How do we solve the manufacturing skills shortage?
If you look at almost any business confidence survey about the manufacturing sector, it will mention the challenge manufacturers have in finding skilled workers.
A recent survey by manufacturing business group EEF suggests three quarters of companies in the sector have faced difficulties finding the right workers in the last three years.
The education system is often the scapegoat for this apparent lack of skilled workers. But is it fair to pin all the blame on education when so many other factors are at play?
A problem decades in the making
It’s thought the manufacturing sector requires somewhere in the region of one million more engineers and technicians than we’re currently capable of producing over the next 10 years.
The threat of a losing skilled workers from across the EU post-Brexit could make the situation even worse.
But how did the situation get so bad in the first place? Economic reality has certainly been a factor. The closure of factories and the moving of production to the Far East and Eastern Europe over many years has meant the loss of some traditional yet vital skills.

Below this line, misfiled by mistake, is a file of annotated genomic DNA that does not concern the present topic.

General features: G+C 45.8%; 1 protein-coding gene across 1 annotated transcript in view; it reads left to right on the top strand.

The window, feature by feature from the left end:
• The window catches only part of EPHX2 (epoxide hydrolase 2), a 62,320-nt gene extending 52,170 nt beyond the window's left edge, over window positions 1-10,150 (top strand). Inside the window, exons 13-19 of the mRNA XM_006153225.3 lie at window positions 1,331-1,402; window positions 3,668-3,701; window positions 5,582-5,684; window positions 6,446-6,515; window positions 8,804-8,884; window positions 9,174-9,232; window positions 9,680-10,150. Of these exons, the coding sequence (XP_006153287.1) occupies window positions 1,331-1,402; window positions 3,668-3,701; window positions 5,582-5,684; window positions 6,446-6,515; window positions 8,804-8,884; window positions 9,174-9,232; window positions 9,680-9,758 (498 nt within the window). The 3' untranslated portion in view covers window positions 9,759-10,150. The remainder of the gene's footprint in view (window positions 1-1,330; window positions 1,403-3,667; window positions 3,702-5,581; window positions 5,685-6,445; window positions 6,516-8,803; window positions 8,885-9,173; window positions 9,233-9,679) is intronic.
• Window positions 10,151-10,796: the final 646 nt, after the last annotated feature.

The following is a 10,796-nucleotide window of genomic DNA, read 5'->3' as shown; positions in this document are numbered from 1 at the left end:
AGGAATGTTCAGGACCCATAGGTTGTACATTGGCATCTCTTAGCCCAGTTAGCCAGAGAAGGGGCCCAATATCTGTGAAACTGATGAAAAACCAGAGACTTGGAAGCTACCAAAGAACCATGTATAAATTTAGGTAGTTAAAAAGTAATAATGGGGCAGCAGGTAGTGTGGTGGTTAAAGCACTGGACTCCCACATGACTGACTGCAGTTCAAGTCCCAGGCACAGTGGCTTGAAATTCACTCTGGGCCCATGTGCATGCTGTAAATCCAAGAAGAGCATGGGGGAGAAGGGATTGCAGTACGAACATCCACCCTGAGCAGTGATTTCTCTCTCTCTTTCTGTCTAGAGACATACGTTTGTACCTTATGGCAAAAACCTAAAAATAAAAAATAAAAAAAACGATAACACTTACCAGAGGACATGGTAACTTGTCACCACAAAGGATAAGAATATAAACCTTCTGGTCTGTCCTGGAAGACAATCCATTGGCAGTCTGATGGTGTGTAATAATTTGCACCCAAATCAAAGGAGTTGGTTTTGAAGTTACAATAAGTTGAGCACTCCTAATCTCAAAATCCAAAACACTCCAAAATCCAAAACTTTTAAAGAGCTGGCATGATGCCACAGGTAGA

Rapid changes to technology have also left the education system struggling to catch-up with today’s advanced manufacturing environment. The gradual push towards ‘degree-level education for all’ over the last 20 years has no doubt contributed to this lack of people with vocational skills.
However, it appears the tide is starting to turn. Exorbitant university fees are putting many people off academia and the number of people moving to vocational training appears to be on the rise once again.
Working with the manufacturing industry
And despite the skills shortage, the picture is by no means all doom and gloom. It takes time to turn these situations around and there are signs that the manufacturing industry, government, and education providers are starting to get to grips with it.
As manufacturing architects, we have certainly seen that taking place. We recently worked on a project with Furness College, where we designed an advanced manufacturing and technology centre based on the skills needs of the region’s biggest manufacturers.
It means that people leaving school and college have the advanced manufacturing skills needed to secure those jobs and help drive those businesses forward.
That’s where the focus must be if we are going to avoid a perpetual skills gap. Education providers, manufacturers and us architects need to come together to determine what the UK’s manufacturing skills needs are going to be not just five years from now, but 10 and 20 years from now too.
Written by Zoe Hooton, director, Harrison Pitt Architects.